Original Research Articles

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Journal of Structural Heart Disease, August 2017, Volume 3, Issue 4:102-106
DOI: 10.12945/j.jshd.2017.003.17

Moderate Altitude Is Not Associated with ­Pulmonary Arterial Hypertension in Adult ­Patients Referred for Transcatheter Device ­Closure of Atrial Septal Defects

Jeremy Nicolarsen, MD1,2*, Brett Oestreich, MD1, Sonali S. Patel, MD2, Jamil Aboulhosn, MD3, Wayne J. Franklin, MD4, Joseph Kay, MD1,2

1 Department of Medicine, University of Colorado Hospital, Aurora, Colorado, USA
2 Department of Pediatrics, Children’s Hospital Colorado, Aurora, Colorado, USA
3 Department of Medicine, Ronald Reagan UCLA Medical Center, Los Angeles, California, USA
4 Departments of Medicine and Pediatrics, Baylor College of Medicine/Texas Children’s Hospital, Houston, Texas, USA


Background: Pulmonary arterial hypertension (PAH) occurs in 6–10% of adults with atrial septal defects (ASDs). Although larger defect size and older age are two risk factors for the development of PAH in these patients, little is known about the impact of elevation. Thus, we aimed to determine whether the incidence of PAH is higher among patients living at moderate altitude who are referred for transcatheter device closure of an ASD.

Methods: Our multicenter, retrospective cohort study included patients at least 18 years of age who were referred for device closure of an ASD (> 4 mm) during a 10-year period (2003–2013). Catheterization records from three centers were reviewed.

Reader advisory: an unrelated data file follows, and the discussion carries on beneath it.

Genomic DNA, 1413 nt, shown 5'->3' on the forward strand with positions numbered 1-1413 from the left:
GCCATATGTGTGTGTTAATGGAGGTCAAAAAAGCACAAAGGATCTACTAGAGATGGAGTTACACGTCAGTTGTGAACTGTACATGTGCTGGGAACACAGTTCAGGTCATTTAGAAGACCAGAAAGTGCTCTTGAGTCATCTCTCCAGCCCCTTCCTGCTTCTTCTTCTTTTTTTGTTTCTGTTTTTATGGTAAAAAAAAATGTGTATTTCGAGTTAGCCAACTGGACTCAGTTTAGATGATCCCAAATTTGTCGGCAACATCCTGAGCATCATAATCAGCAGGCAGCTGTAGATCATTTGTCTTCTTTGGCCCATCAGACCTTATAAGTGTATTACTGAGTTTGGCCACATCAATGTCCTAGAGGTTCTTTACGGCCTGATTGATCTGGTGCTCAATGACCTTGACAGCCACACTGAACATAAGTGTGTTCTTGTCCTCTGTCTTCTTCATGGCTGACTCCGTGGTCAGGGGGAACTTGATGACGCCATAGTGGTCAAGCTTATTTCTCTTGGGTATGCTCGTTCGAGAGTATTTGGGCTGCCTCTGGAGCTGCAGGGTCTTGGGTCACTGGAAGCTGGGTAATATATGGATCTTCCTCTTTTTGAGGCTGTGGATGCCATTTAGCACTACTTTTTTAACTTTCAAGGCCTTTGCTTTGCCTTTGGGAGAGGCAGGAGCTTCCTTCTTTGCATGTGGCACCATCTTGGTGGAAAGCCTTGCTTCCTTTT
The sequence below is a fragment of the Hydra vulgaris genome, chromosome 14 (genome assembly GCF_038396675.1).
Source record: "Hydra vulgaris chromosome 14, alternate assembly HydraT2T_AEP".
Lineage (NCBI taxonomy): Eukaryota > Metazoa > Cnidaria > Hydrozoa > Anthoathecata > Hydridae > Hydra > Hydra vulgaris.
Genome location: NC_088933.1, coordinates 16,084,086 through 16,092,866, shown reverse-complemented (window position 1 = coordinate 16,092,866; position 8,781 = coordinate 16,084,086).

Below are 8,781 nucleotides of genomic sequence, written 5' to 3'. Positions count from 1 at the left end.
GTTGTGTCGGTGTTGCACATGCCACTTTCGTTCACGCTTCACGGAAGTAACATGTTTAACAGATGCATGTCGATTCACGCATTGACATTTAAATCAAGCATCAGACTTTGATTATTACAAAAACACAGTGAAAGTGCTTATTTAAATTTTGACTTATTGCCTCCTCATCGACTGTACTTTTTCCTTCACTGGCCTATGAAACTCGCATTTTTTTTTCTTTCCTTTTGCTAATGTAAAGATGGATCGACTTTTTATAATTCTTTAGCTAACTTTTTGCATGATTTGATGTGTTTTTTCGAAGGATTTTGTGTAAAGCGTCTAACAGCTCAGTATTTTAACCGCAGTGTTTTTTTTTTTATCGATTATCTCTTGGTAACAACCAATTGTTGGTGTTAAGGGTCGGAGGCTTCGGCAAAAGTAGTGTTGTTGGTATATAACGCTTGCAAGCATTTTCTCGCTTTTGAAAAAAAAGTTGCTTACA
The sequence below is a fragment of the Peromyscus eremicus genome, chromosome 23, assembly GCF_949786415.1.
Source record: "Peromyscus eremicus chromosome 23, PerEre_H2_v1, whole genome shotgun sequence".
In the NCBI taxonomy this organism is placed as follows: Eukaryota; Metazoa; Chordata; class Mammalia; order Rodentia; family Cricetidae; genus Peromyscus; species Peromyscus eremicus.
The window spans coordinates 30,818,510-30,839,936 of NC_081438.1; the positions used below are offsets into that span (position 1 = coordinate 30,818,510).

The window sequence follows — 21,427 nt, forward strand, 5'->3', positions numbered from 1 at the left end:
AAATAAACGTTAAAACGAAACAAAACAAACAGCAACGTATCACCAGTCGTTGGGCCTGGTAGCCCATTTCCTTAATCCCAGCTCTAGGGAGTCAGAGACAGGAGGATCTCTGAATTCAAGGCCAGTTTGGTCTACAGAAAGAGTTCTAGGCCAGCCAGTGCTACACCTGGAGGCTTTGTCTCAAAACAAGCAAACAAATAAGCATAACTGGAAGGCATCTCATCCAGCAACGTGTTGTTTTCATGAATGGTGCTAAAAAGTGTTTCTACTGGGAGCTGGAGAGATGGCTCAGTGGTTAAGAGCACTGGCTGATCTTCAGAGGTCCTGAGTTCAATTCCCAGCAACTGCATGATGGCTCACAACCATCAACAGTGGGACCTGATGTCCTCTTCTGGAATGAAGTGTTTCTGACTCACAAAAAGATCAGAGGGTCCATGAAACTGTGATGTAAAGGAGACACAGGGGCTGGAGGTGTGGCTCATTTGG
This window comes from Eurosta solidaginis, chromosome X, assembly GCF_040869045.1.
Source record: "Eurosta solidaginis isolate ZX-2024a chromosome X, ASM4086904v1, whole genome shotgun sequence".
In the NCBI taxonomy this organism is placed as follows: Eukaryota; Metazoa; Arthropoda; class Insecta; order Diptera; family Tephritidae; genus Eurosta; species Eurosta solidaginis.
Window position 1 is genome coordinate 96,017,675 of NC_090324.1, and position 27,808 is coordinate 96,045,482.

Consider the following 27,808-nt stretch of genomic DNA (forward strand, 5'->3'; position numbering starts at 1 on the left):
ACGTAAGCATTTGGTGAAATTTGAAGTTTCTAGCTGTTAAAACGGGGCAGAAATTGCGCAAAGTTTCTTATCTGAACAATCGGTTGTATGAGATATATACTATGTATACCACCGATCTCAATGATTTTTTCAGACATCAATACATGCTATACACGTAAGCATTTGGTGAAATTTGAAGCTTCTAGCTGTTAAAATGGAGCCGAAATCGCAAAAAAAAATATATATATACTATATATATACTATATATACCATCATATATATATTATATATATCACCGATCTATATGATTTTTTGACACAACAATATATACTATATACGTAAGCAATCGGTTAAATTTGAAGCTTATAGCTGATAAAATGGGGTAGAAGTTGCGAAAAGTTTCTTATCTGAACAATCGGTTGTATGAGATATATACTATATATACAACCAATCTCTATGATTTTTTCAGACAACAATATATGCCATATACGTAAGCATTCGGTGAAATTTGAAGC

Results: Thirty-seven moderate altitude (4983–5633 ft) and 126 low altitude (74–839 ft) patients were identified (p < 0.0001). After controlling for age, living at moderate altitude was associated with a greater likelihood of pulmonary hypertension (odds ratio 2.29, 95% confidence interval 1.01–5.19, p = 0.046), but there was no such association with PAH (p = 0.9).

Conclusion: Patients with ASD living at moderate altitude are more likely to exhibit pulmonary hypertension but not PAH compared with patients living at sea level. Therefore, while moderate altitude can increase pulmonary pressures, it did not contribute to the development of PAH in our cohort of patients with ASDs.


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Cite this article as: Nicolarsen JR, Oestreich B, Patel SS, Aboulhosn J, Franklin WJ, Kay J. Moderate Altitude Is Not Associated with ­Pulmonary Arterial Hypertension in Adult ­Patients Referred for Transcatheter Device ­Closure of Atrial Septal Defects. Structural Heart Disease 2017;3(4):102-106. DOI: 10.12945/j.jshd.2017.003.17

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